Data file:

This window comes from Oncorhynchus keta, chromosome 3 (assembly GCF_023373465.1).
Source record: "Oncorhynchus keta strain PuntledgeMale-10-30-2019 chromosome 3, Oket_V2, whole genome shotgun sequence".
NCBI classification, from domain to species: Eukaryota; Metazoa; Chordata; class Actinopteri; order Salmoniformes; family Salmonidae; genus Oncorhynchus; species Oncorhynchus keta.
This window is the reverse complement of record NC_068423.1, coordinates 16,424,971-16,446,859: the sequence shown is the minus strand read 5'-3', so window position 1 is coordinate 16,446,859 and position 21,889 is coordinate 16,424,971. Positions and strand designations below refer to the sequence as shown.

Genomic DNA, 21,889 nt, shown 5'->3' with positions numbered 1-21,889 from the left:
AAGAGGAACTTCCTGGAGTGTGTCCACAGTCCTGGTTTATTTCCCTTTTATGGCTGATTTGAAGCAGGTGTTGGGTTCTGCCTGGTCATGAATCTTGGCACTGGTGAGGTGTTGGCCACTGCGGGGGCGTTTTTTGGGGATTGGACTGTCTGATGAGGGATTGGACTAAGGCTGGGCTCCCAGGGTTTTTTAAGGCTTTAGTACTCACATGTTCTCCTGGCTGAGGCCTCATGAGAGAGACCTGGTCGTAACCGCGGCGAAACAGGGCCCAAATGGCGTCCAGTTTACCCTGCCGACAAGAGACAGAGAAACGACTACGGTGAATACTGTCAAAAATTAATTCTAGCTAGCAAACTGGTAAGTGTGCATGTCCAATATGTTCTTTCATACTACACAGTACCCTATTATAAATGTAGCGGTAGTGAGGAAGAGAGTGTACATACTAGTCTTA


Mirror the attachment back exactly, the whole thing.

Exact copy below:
This window comes from Oncorhynchus keta, chromosome 3 (assembly GCF_023373465.1).
Source record: "Oncorhynchus keta strain PuntledgeMale-10-30-2019 chromosome 3, Oket_V2, whole genome shotgun sequence".
NCBI classification, from domain to species: Eukaryota; Metazoa; Chordata; class Actinopteri; order Salmoniformes; family Salmonidae; genus Oncorhynchus; species Oncorhynchus keta.
This window is the reverse complement of record NC_068423.1, coordinates 16,424,971-16,446,859: the sequence shown is the minus strand read 5'-3', so window position 1 is coordinate 16,446,859 and position 21,889 is coordinate 16,424,971. Positions and strand designations below refer to the sequence as shown.

Genomic DNA, 21,889 nt, shown 5'->3' with positions numbered 1-21,889 from the left:
AAGAGGAACTTCCTGGAGTGTGTCCACAGTCCTGGTTTATTTCCCTTTTATGGCTGATTTGAAGCAGGTGTTGGGTTCTGCCTGGTCATGAATCTTGGCACTGGTGAGGTGTTGGCCACTGCGGGGGCGTTTTTTGGGGATTGGACTGTCTGATGAGGGATTGGACTAAGGCTGGGCTCCCAGGGTTTTTTAAGGCTTTAGTACTCACATGTTCTCCTGGCTGAGGCCTCATGAGAGAGACCTGGTCGTAACCGCGGCGAAACAGGGCCCAAATGGCGTCCAGTTTACCCTGCCGACAAGAGACAGAGAAACGACTACGGTGAATACTGTCAAAAATTAATTCTAGCTAGCAAACTGGTAAGTGTGCATGTCCAATATGTTCTTTCATACTACACAGTACCCTATTATAAATGTAGCGGTAGTGAGGAAGAGAGTGTACATACTAGTCTTA